0.5 Stars (out of 4)
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Rather than a cohesive movie, De Dana Dan is a muddle of sideplots with no connecting thread. As a result, the talents of Bollywood’s comedy all-stars are squandered in an unsatisfying waste of two hours and forty-five minutes.
De Dana Dan gets off to a bad start for those of us who don’t understand Hindi, as Akshay Kumar’s opening narration isn’t subtitled in English. What I was able to work out is that Kumar’s character, Nitin, works as an a kind of indentured servant for the overbearing Kuljeet (Archana Puran Singh). Nitin’s buddy, Ram (Sunil Shetty), is likewise paying off debts by working as a delivery man.
Nitin’s girlfriend, Anjali (Katrina Kaif), and Ram’s girlfriend, Manpreet (Sameera Reddy), are sick of waiting for their guys to raise enough cash to marry them. So Nitin and Ram concoct a scheme to kidnap Kuljeet’s beloved dog and demand a ransom for his return. Of course, things don’t go as planned.
Meanwhile, a conman named Chadda (Paresh Rawal) tries to arrange a marriage between his son, Nonny (played by Chunky Pandey, who’s only 12 years younger than Rawal), and Anjali. Chadda plans to use her dowry money to pay off his debts. When Anjali lies to Nonny that she’s pregnant with someone else’s child, the conmen target Manpreet and her family instead.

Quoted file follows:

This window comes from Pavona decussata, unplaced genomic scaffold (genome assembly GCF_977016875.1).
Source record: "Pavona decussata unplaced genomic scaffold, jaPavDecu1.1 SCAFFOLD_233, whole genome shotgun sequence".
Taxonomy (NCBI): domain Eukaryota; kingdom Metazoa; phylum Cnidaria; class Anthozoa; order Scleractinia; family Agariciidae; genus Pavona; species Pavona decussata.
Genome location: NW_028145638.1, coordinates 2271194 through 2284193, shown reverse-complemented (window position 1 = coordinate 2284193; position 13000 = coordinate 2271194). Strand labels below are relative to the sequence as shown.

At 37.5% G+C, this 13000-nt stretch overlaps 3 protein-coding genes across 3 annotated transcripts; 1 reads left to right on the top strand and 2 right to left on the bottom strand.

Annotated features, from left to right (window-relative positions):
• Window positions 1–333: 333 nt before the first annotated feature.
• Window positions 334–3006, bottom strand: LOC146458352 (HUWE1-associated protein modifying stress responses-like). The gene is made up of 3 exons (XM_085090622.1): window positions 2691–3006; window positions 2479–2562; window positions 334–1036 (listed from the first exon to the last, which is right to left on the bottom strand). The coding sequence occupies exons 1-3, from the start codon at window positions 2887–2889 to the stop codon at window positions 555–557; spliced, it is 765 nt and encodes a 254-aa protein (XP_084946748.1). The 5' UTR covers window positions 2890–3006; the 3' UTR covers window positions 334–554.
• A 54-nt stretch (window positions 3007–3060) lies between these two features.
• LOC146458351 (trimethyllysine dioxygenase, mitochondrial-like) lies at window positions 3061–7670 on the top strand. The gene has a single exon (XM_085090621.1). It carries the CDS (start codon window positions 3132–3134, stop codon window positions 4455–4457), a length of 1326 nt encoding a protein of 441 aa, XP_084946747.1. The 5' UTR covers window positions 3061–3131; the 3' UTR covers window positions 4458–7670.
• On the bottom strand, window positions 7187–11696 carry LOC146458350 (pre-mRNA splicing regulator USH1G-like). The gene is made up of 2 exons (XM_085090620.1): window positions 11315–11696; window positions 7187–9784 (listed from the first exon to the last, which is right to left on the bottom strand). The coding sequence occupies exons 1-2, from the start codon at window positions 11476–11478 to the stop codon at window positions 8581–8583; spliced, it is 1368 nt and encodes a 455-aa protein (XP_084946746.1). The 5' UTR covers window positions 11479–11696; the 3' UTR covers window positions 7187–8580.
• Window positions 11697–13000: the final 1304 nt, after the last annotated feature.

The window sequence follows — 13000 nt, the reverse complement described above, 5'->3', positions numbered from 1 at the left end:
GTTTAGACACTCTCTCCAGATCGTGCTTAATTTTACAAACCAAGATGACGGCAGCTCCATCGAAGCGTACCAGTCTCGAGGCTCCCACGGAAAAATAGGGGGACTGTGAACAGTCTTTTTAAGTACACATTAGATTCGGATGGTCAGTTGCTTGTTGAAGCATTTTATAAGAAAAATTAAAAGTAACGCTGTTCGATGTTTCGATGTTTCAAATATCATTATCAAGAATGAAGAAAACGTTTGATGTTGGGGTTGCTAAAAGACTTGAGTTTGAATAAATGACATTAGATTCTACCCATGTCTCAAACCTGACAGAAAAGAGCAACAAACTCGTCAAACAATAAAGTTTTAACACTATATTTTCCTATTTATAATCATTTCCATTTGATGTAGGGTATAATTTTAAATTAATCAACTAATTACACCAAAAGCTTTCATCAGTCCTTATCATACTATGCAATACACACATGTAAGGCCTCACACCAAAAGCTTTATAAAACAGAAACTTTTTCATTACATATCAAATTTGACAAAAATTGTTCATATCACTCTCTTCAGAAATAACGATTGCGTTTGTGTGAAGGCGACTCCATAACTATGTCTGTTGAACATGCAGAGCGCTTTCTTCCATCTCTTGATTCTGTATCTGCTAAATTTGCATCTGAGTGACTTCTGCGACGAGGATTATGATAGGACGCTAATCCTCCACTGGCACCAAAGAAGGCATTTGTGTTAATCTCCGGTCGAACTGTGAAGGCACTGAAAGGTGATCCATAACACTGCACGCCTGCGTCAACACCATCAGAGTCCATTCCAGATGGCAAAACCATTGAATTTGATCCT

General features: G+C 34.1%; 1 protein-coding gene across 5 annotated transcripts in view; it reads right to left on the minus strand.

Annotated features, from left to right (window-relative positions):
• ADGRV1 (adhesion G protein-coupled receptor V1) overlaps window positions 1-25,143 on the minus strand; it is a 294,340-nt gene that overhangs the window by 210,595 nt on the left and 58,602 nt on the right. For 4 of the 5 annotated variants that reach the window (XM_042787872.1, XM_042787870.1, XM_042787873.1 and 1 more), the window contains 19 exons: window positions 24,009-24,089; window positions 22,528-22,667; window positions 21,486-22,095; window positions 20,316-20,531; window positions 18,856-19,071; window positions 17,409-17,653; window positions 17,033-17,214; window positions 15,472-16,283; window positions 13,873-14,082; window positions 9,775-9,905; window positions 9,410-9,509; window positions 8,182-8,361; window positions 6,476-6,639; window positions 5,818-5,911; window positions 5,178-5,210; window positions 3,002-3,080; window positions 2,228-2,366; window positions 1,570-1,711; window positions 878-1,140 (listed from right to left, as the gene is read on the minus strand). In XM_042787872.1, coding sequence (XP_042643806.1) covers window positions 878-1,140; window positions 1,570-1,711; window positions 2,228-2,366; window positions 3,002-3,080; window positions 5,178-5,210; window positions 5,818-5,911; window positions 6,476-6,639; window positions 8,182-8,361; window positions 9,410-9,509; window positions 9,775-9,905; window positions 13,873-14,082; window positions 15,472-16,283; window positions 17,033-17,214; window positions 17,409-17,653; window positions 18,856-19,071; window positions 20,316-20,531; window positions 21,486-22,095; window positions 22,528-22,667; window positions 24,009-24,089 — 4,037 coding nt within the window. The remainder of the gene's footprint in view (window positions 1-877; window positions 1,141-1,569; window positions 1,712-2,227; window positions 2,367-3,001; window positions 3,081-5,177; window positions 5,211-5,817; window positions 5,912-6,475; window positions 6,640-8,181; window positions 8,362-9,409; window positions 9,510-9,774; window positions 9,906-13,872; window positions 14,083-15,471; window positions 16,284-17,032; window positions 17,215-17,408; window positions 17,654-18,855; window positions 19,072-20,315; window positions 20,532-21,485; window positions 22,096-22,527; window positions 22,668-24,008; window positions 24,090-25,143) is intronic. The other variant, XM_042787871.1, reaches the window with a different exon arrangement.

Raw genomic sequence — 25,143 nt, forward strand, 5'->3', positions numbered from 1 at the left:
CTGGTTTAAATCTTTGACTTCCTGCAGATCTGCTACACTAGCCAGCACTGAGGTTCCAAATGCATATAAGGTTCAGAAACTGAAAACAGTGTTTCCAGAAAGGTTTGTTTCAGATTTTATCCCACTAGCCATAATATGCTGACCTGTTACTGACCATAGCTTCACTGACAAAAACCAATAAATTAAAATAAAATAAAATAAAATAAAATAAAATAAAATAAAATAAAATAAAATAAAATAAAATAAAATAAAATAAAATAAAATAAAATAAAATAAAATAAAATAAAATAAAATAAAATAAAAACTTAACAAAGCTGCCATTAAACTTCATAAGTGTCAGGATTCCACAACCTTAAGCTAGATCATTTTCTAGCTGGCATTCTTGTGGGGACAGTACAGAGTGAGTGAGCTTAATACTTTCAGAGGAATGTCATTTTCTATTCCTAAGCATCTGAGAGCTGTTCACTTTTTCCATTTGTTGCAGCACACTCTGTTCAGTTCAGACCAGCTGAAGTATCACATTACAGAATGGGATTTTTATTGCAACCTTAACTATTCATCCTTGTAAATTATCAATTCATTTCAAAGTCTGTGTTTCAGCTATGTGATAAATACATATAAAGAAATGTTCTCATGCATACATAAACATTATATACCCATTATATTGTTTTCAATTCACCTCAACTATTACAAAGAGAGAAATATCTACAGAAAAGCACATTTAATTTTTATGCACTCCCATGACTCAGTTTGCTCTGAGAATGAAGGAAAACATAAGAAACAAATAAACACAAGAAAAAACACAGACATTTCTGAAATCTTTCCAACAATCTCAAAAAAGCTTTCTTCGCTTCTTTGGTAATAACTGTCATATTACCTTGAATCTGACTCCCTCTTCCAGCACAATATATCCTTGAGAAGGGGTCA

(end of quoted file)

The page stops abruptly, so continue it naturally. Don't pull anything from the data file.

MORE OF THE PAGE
The rest of the movie contains seemingly infinite cases of mistaken identity among the innumerable characters, some of whom — like Neha Dhupia’s dancer/thief — exist only to add to the confusion, not to further the plot. Granted, what passes for plot in De Dana Dan is little more than characters running, shouting, hiding from each other and falling on each other in compromising positions.
De Dana Dan is convoluted and irritating, rather than complex and interesting, and the final product is boring and empty. The romances between the penniless guys and their wealthy girlfriends feel hollow, since both couples are prepared to break up if the dog-napping scheme fails.
Paresh Rawal does his best as the movie’s lead actor (despite Kumar’s and Kaif’s prominence on the movie posters), but there’s ultimately no one to root for in this film.
The movie also contributes to a distressing trend I’ve written about before: the seeming acceptability of violence against women in Hindi cinema. Early in De Dana Dan, Anjali’s father slaps her hard enough to knock her over. Then he slaps her mother and threatens to break their legs if they defy him.
As the movie progresses, Anjali’s father assumes a supposedly comic role, accidentally groping a woman and chasing after the wrong guy. But how can the audience think him funny when he’s been established as an abusive husband and father?
I accept that physical punishment within families could be viewed differently in India than it is in The United States (although spanking your toddler and slapping your adult daughter’s face are on opposite ends of the corporal punishment spectrum). But I can’t imagine that abuse is so widely accepted that it’s considered funny.